IDF Shuts Unit Dealing With African Migrants as Fewer Cross Border

In July, only one migrant crossed into Israel from Sinai illegally, authorities say; Last July, 282 did.

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The Israel Defense Forces has closed down the unit that detained migrants at the Egyptian border and transferred them to the prison service, now that the number of migrants has greatly decreased.

The unit, a Military Police unit consisting of reservists and regular army troops, had been operating since 2011, but the completion of the Sinai border fence has dramatically lowered the number of illegal migrants.

According to the Military Police website, the soldiers underwent seven weeks of training and worked with the Israel Police, the Interior Ministry and the Shin Bet security service.

Also, an intelligence unit responsible for questioning migrants has ended its duties in the south.

According to the migration authorities, 36 African migrants entered Israel illegally from January to July this year. In July, one migrant entered illegally, though he has returned to his home country, the authorities say.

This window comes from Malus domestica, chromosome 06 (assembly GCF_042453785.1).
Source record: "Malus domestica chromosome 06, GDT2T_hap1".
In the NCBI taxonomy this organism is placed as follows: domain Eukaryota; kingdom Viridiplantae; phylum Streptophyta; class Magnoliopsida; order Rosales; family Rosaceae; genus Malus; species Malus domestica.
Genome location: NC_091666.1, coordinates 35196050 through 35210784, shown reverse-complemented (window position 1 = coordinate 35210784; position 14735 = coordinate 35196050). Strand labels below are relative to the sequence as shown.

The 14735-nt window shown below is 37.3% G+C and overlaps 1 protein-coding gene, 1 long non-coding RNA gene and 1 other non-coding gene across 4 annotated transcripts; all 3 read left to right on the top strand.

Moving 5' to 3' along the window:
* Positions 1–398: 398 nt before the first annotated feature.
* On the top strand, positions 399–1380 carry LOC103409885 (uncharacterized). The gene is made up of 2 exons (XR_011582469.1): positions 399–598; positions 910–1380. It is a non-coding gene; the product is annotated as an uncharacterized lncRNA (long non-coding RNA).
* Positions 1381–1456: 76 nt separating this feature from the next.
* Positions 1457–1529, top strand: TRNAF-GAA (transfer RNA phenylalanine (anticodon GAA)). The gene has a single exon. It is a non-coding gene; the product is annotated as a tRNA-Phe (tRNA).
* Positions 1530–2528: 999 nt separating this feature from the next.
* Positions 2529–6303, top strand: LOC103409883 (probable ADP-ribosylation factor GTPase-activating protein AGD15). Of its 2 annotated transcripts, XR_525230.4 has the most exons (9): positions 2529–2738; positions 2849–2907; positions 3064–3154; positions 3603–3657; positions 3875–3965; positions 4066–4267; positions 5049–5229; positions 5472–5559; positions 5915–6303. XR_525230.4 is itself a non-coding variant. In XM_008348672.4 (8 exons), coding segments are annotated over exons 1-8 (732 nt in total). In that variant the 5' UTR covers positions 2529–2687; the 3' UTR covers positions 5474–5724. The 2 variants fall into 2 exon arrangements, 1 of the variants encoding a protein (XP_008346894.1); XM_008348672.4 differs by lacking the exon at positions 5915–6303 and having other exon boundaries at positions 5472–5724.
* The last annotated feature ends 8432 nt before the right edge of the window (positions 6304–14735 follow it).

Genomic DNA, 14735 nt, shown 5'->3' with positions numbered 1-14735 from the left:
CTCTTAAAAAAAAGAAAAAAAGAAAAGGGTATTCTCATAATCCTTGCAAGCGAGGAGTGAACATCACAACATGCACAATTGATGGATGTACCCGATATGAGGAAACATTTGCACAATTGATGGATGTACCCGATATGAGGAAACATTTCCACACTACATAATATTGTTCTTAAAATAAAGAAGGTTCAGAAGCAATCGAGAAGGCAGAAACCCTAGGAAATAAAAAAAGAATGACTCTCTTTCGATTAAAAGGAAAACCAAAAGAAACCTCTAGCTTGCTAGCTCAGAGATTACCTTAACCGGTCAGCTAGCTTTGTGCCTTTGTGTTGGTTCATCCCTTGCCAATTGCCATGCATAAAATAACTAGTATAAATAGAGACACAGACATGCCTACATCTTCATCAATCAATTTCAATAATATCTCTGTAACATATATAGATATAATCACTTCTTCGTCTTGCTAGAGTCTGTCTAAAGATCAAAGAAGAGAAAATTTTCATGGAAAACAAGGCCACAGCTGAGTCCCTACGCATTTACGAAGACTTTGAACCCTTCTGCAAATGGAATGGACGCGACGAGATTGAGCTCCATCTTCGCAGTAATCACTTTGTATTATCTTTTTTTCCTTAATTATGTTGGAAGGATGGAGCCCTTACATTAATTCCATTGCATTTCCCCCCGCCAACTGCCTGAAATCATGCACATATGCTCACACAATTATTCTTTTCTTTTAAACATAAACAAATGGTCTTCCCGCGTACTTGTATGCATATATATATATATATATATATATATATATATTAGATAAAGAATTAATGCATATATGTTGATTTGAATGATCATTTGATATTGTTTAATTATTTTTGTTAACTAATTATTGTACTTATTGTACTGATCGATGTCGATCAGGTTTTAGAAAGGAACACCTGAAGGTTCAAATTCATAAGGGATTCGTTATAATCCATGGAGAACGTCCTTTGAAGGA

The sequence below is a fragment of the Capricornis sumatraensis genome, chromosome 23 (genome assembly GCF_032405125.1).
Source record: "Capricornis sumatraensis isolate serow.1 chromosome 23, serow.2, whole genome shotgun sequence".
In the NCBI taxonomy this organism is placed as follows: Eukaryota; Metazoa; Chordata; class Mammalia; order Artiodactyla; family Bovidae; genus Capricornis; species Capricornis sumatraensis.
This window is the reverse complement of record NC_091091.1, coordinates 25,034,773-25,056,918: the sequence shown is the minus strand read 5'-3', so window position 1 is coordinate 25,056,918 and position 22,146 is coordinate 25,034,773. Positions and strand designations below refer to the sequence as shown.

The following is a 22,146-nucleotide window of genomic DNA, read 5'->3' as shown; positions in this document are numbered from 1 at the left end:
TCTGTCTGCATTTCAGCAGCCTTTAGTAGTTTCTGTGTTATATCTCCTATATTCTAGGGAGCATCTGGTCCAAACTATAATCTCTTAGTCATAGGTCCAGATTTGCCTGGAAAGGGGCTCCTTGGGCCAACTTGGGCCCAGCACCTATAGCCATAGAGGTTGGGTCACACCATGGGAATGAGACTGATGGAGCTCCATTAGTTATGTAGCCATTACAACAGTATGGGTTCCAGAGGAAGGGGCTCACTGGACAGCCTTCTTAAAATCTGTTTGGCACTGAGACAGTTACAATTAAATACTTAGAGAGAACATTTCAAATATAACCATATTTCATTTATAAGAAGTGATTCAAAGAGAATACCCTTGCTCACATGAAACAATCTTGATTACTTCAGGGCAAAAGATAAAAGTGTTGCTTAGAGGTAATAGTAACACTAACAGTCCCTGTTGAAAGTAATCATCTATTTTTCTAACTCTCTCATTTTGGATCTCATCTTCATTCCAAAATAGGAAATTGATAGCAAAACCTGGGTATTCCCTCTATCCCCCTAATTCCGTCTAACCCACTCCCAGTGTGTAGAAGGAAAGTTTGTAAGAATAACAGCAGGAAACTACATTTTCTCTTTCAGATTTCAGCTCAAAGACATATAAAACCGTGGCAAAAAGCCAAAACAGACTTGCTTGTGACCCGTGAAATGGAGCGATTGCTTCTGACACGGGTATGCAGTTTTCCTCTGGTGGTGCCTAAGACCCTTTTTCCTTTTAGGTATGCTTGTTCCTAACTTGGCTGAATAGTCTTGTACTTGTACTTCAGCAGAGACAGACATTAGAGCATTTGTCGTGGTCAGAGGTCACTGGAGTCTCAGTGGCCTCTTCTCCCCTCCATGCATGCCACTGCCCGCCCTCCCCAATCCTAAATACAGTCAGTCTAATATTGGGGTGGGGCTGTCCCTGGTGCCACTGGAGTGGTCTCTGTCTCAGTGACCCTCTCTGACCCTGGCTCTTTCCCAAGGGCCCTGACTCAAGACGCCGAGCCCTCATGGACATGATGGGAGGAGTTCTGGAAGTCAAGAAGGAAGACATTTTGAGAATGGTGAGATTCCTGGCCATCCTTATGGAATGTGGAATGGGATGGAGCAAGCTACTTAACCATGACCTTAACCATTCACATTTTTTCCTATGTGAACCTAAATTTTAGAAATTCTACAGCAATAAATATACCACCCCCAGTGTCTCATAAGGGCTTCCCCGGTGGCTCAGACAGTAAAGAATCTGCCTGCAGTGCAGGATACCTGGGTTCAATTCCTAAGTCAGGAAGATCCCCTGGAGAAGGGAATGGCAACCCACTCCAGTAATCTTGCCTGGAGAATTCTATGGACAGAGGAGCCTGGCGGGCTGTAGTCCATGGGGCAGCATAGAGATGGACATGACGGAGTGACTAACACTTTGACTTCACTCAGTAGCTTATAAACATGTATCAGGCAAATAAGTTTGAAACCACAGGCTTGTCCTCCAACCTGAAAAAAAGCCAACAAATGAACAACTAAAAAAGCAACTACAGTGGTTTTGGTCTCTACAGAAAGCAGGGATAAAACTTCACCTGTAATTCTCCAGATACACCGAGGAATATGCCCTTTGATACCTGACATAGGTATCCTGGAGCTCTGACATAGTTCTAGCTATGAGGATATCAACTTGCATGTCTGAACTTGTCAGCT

By comparison, in July last year, 282 African migrants crossed illegally into the country; in 2011 the figure was 1,659.

According to a report in the IDF magazine Bamahane, the soldiers from the special unit have been reassigned to other duties, and its commander, a major, has been released from the army.

Investigators from unit 504, an intelligence unit that handles agents and interrogates prisoners, collected intelligence on whether any of the migrants had links to terror groups. The IDF says the unit’s reservists carried out this work when the number of illegal migrants began to grow.

“The need declined to interrogate infiltrators in the Intelligence Corps and for the unit that accompanies infiltrators in the Southern Command,” a military official said, noting that since the latter unit closed up shop in May, only eight illegal migrants have entered the country.

Israel's new border fence, near Kadesh Barnea on the Egyptian border.Credit: Eliyahu Hershkowitz
Eritrean migrants outside Israel's southern perimeter. September 5, 2012.

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